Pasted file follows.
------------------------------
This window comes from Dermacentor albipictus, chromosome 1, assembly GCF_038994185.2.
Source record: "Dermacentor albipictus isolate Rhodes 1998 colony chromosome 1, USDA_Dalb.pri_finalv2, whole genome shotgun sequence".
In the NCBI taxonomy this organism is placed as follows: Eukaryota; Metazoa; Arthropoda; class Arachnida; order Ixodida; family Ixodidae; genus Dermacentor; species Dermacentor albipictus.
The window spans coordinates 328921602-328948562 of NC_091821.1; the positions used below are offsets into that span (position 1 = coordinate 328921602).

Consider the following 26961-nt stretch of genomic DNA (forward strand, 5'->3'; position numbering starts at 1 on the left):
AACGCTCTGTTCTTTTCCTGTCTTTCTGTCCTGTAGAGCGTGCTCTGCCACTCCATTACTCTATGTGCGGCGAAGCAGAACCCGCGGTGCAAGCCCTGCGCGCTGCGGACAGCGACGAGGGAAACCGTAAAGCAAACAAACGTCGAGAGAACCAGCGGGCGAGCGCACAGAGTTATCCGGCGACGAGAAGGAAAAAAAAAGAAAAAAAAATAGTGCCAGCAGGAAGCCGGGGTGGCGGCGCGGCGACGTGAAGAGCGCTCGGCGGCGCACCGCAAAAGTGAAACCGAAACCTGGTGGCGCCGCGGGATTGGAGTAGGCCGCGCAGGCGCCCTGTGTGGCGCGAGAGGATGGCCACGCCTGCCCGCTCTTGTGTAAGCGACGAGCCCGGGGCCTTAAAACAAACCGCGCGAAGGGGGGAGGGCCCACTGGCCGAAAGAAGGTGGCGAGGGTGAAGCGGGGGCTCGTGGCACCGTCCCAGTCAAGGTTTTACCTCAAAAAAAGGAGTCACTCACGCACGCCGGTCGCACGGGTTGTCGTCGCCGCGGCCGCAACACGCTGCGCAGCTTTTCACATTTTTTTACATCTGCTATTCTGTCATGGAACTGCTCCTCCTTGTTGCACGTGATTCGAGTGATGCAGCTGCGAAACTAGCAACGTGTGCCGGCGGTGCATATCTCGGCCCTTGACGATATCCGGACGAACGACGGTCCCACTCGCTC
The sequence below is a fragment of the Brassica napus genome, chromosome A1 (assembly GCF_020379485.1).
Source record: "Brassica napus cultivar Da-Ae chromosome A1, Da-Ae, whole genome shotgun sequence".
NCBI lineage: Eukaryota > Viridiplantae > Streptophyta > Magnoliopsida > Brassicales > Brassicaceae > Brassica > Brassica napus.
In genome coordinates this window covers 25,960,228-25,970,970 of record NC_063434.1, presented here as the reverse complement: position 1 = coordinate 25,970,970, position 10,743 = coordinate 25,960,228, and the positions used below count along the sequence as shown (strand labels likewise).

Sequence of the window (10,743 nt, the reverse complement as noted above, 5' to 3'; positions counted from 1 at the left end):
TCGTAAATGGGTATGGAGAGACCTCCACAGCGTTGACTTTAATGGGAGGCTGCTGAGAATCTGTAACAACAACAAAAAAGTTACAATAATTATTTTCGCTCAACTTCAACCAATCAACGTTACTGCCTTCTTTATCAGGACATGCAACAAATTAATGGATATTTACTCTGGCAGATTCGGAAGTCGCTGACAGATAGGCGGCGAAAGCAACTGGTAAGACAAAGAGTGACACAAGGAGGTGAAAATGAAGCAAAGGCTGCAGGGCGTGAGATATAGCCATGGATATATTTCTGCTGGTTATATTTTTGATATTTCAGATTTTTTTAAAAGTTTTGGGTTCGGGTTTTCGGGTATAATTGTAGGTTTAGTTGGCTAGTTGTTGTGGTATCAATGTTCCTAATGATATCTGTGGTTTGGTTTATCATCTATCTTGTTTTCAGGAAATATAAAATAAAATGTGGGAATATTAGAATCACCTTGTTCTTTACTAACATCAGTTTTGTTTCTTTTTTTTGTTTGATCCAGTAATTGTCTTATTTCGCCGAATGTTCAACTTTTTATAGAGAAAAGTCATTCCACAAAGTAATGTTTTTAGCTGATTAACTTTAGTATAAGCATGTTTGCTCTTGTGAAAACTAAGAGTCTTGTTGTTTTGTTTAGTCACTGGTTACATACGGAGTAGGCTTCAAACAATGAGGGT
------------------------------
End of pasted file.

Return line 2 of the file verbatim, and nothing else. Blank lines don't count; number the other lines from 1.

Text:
Source record: "Dermacentor albipictus isolate Rhodes 1998 colony chromosome 1, USDA_Dalb.pri_finalv2, whole genome shotgun sequence".